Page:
Resilience of the Mexican American …show more content…
As these numbers increase there is a greater need for social work education to provide culturally sensitive training to social work students. Social Workers need to understand and know the different origins of Mexican cultures to not get them mixed up. Social workers need to set aside all biases when working with Mexican Americans or any other cultures for that matter. Mexicans do not want to be judged on their color or looks. As a social worker we need to understand the discrimination they are faced with and know what their beliefs are. Have knowledge on immigration and migration discusses how to assess for levels of acculturation; examine cultural values; and explore prejudice work issues if any.
Biases against other groups A cultural bias I can think of is marrying or dating someone of a different race as you. Mexican Americans are very proud of where they came from and often want to keep wedlock in the same race. They feel by dating out of your race you are ashamed of who you are and consider it a disgrace. Mexican Americans want to keep the Mexican culture alive and growing, by missing with other the races we are losing some of our culture traditions.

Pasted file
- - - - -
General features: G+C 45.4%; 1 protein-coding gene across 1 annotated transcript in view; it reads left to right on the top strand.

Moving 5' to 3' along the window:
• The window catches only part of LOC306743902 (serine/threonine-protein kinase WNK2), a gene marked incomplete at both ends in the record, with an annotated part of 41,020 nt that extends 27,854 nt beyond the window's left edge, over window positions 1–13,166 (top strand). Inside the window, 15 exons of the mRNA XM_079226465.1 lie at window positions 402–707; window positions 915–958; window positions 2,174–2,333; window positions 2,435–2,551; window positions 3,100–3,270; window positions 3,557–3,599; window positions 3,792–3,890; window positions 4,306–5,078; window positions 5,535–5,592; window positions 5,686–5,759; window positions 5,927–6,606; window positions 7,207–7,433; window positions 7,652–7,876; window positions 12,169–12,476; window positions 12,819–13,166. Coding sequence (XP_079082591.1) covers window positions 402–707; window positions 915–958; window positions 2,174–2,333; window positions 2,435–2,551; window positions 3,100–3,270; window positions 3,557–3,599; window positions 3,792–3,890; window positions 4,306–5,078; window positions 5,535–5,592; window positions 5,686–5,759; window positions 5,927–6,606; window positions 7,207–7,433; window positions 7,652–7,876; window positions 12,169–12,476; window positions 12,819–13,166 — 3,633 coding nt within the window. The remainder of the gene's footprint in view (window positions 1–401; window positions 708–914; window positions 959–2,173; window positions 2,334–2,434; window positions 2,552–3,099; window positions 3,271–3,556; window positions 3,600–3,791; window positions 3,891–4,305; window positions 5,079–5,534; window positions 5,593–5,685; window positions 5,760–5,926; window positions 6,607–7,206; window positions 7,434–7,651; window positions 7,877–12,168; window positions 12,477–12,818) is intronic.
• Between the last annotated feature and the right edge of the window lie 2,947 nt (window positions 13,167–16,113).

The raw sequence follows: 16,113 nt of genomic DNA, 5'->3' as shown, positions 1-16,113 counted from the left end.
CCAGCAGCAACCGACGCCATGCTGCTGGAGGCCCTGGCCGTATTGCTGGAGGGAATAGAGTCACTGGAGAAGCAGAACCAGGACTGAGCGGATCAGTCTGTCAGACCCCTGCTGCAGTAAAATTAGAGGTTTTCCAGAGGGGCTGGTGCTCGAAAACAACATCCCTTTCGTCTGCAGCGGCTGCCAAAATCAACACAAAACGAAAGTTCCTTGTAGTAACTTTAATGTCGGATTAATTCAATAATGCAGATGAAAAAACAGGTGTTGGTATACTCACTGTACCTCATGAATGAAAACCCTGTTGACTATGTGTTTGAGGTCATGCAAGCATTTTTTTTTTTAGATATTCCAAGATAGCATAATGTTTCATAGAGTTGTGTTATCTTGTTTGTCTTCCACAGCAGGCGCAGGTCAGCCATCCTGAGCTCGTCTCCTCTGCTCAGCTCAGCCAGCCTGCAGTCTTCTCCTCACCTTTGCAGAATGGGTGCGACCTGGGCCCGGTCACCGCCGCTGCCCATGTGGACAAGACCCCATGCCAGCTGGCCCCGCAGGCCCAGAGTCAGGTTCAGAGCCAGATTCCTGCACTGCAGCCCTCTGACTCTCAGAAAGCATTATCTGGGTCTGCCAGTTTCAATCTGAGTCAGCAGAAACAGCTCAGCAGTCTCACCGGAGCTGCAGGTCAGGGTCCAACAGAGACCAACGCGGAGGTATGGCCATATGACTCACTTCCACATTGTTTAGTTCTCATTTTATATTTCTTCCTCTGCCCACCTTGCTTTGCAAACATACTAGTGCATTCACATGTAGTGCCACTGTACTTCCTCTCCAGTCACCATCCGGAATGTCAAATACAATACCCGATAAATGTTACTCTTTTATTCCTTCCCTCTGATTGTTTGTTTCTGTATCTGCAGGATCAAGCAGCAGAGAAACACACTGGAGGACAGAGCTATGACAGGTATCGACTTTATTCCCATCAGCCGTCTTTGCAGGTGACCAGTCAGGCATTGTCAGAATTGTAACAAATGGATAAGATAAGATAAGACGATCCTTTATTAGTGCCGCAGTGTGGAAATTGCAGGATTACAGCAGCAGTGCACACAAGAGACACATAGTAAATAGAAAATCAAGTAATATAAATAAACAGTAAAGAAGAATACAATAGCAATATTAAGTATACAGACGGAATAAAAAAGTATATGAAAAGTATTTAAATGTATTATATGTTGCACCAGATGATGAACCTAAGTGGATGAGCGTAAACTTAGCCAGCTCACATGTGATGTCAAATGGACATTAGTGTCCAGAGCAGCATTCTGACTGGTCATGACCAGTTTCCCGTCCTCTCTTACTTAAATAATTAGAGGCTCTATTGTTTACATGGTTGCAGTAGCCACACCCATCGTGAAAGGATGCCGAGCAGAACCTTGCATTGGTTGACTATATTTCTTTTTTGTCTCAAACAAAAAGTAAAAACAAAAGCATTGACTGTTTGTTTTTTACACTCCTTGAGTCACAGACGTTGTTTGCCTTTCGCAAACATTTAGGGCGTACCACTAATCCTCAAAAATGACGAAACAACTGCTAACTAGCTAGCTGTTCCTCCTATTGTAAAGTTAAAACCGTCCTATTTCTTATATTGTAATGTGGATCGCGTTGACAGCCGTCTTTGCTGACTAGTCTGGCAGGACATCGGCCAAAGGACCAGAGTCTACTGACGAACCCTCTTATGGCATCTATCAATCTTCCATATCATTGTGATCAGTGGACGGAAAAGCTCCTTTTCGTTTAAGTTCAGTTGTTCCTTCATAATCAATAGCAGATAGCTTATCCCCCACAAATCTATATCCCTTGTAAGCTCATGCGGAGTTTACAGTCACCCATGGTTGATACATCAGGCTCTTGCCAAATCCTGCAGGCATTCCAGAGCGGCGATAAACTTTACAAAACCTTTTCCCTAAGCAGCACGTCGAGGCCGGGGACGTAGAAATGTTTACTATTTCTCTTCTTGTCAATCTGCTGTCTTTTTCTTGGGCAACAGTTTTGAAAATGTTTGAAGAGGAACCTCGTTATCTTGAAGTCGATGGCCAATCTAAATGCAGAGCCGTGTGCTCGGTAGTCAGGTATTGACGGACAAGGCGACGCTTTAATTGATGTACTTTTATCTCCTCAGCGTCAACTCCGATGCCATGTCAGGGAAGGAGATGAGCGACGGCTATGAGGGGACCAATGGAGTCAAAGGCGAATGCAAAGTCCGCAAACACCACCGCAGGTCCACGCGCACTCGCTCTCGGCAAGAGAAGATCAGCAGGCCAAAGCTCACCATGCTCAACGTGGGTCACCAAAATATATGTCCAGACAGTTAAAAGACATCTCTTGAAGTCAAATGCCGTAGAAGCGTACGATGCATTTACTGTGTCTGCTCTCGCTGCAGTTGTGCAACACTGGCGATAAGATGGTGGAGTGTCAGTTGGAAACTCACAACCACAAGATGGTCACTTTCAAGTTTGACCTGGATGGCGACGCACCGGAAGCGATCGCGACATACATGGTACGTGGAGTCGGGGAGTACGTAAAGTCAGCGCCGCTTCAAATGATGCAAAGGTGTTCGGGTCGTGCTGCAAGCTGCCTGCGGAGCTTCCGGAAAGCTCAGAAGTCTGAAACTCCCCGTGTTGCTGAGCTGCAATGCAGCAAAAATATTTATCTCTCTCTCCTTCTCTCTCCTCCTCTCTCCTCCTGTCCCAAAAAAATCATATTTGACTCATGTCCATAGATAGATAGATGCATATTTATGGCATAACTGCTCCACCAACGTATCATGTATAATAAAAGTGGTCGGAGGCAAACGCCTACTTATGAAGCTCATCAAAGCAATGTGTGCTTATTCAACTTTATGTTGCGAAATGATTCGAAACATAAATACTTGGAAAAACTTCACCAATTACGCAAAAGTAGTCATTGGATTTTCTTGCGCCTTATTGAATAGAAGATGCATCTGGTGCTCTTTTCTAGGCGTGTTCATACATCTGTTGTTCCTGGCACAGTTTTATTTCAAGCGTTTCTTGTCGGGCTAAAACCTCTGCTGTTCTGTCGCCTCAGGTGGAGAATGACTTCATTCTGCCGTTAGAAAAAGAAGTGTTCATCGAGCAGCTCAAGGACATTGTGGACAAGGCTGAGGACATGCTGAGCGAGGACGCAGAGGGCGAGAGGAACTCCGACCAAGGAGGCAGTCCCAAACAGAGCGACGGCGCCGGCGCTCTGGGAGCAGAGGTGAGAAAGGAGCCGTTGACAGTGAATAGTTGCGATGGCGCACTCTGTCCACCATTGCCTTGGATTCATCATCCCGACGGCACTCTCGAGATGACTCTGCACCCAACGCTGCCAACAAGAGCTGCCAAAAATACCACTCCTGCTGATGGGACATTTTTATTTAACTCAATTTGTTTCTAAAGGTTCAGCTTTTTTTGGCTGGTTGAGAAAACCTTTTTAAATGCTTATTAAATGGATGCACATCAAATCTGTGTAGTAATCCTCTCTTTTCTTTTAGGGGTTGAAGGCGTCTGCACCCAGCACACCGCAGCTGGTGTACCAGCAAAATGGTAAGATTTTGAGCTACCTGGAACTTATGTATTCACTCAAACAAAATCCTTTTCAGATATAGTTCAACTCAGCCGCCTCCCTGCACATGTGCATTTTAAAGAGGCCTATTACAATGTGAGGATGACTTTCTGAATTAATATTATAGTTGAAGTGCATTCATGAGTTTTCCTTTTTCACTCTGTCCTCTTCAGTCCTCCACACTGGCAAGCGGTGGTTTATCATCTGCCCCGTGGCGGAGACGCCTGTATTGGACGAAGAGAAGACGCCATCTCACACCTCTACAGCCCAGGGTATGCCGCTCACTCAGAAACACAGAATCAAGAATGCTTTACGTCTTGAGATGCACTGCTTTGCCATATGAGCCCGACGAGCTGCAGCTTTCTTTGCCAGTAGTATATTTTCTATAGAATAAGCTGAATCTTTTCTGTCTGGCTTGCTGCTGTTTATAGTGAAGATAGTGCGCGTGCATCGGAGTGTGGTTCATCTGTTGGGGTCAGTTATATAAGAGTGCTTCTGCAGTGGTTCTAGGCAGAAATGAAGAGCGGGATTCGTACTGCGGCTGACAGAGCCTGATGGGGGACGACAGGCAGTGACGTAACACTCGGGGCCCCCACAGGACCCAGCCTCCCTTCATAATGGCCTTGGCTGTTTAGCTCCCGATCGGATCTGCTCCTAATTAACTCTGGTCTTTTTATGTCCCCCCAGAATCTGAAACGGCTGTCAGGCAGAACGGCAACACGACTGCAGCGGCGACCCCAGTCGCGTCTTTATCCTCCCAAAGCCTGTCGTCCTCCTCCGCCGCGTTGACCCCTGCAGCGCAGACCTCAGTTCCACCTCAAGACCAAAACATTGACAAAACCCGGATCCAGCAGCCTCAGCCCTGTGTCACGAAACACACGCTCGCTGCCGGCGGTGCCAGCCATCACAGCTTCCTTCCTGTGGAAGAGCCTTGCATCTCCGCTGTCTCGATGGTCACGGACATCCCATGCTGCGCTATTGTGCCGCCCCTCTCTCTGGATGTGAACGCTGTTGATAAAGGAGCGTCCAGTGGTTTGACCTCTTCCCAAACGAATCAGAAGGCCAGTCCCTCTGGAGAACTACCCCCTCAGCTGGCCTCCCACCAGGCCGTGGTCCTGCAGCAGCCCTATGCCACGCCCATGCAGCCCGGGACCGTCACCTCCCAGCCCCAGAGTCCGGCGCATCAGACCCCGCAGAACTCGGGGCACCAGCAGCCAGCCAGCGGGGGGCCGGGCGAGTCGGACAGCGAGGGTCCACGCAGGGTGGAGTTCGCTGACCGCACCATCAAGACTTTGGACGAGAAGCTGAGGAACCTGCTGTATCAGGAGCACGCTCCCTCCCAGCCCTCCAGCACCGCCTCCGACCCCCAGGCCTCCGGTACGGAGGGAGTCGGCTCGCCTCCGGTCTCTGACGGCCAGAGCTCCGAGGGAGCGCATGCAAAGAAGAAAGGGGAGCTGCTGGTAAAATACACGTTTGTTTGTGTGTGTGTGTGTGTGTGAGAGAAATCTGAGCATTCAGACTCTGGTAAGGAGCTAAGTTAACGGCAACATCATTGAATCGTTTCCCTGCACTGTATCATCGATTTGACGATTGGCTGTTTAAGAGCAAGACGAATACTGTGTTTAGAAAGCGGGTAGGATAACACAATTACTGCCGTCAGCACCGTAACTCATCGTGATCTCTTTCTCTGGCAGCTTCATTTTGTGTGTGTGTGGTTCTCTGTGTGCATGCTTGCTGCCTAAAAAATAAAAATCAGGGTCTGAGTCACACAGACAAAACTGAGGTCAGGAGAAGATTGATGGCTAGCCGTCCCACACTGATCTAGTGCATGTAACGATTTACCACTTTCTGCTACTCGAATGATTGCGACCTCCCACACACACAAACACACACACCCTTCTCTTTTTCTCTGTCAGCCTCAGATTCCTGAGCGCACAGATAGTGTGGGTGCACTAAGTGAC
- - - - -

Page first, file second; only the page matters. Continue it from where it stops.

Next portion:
Due to the missing of races we are seeing more English speaking people than Spanish. It is very sad that today the majority of people raised in a Mexican, Hispanic or any other type of Mexican …show more content…
Arredondo, G. F., & Valliant, D. (2005). Encyclopedia of Chigago: Mexican. Chicago. Retrieved http://www.encyclopedia.chicagohistory.org/pages/824.html
Bickerton, M. (2001). Prospects for a Bilateral Immigration Agreement with Mexico: Lessons from the Bracero Program. Texas Law Review, 79(4), 895.
Figueroa, H. (1996). Mexican workers in the United States: A profile. NACLA Report On The
Americas, 30(3), 38.
King, Rosemary, (2000-01-01). Border Crossings in the Mexican American War. The Bilingual
Review, 25(1), 63-85.
Robbins, S. P., Chatterjee, P., & Canda, E. R. (2012). Contemporary Human Behavior Theory 3rd edition. NJ: Allyn & Bacon. Skidmore, Thomas E., and Peter H. Smith. Modern Latin America. Oxford: Oxford University Press, 1984.
United States Census Bureau. (2010). Hispanic Population for the United States: 2010 Retrieved September 20,2012